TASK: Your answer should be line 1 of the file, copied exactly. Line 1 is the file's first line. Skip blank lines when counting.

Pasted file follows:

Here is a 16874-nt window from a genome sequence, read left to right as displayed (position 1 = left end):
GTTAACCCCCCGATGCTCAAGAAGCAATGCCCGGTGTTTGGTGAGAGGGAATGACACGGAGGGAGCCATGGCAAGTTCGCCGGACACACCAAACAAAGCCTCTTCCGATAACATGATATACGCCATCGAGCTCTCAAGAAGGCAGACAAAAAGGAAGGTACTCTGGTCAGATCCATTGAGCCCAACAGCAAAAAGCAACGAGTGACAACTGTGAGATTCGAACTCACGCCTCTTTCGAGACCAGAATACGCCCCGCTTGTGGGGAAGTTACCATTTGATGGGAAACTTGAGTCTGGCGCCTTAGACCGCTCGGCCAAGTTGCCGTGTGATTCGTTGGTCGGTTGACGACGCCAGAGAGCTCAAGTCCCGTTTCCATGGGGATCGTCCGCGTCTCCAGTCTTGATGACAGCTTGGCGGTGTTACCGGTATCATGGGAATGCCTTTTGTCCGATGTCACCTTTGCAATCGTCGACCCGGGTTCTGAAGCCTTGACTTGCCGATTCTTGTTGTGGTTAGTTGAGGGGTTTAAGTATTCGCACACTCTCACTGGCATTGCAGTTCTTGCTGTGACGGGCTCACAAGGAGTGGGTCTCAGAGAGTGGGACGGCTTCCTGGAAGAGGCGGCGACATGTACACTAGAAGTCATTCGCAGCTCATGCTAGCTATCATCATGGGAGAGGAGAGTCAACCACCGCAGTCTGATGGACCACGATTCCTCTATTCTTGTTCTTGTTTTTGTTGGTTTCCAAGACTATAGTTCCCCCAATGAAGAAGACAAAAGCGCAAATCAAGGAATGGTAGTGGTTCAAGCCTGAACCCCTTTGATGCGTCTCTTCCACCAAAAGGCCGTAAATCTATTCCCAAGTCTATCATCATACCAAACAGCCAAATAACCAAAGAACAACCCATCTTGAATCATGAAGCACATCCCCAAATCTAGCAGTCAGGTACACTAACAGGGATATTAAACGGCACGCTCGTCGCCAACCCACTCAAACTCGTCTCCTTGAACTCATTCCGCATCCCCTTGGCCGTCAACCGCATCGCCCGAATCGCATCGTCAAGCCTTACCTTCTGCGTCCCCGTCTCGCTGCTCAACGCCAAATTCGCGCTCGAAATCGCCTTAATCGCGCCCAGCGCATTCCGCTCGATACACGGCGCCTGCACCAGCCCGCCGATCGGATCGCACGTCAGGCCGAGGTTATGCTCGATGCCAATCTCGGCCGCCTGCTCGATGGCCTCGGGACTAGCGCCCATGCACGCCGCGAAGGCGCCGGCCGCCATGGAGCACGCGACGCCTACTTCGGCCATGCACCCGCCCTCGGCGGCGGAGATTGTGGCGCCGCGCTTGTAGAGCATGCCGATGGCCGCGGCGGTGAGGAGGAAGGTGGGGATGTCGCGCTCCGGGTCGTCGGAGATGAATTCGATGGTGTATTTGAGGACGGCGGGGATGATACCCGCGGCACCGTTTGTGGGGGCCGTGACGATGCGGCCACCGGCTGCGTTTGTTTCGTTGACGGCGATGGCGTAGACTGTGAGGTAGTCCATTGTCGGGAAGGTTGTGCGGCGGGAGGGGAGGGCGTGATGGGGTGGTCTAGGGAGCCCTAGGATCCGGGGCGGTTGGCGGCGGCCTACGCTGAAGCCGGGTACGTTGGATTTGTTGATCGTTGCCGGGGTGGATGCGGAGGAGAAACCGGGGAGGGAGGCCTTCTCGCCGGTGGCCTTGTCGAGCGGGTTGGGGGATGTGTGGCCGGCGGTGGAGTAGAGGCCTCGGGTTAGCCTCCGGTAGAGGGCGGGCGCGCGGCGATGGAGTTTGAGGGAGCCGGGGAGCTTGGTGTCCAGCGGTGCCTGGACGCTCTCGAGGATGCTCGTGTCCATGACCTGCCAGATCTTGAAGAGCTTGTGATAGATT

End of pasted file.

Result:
Here is a 16874-nt window from a genome sequence, read left to right as displayed (position 1 = left end):